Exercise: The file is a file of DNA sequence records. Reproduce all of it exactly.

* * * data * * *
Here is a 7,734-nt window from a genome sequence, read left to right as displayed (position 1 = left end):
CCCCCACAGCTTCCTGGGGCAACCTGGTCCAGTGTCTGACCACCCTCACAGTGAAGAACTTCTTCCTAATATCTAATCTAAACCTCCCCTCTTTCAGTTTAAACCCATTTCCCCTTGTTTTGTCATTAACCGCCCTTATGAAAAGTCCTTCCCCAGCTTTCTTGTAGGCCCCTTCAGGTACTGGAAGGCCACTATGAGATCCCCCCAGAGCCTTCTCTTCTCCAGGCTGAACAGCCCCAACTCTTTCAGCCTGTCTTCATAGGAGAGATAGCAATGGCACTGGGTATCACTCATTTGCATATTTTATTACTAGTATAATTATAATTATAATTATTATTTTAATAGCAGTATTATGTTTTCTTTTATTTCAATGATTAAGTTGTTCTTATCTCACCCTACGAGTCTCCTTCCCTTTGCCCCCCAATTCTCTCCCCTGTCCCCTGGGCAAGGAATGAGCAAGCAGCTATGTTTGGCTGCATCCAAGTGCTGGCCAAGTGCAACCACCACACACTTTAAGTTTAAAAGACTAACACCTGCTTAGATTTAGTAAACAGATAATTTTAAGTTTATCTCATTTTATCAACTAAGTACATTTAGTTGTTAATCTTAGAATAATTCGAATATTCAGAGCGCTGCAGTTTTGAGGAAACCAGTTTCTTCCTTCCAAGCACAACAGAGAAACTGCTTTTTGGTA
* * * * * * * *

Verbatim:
Here is a 7,734-nt window from a genome sequence, read left to right as displayed (position 1 = left end):
CCCCCACAGCTTCCTGGGGCAACCTGGTCCAGTGTCTGACCACCCTCACAGTGAAGAACTTCTTCCTAATATCTAATCTAAACCTCCCCTCTTTCAGTTTAAACCCATTTCCCCTTGTTTTGTCATTAACCGCCCTTATGAAAAGTCCTTCCCCAGCTTTCTTGTAGGCCCCTTCAGGTACTGGAAGGCCACTATGAGATCCCCCCAGAGCCTTCTCTTCTCCAGGCTGAACAGCCCCAACTCTTTCAGCCTGTCTTCATAGGAGAGATAGCAATGGCACTGGGTATCACTCATTTGCATATTTTATTACTAGTATAATTATAATTATAATTATTATTTTAATAGCAGTATTATGTTTTCTTTTATTTCAATGATTAAGTTGTTCTTATCTCACCCTACGAGTCTCCTTCCCTTTGCCCCCCAATTCTCTCCCCTGTCCCCTGGGCAAGGAATGAGCAAGCAGCTATGTTTGGCTGCATCCAAGTGCTGGCCAAGTGCAACCACCACACACTTTAAGTTTAAAAGACTAACACCTGCTTAGATTTAGTAAACAGATAATTTTAAGTTTATCTCATTTTATCAACTAAGTACATTTAGTTGTTAATCTTAGAATAATTCGAATATTCAGAGCGCTGCAGTTTTGAGGAAACCAGTTTCTTCCTTCCAAGCACAACAGAGAAACTGCTTTTTGGTA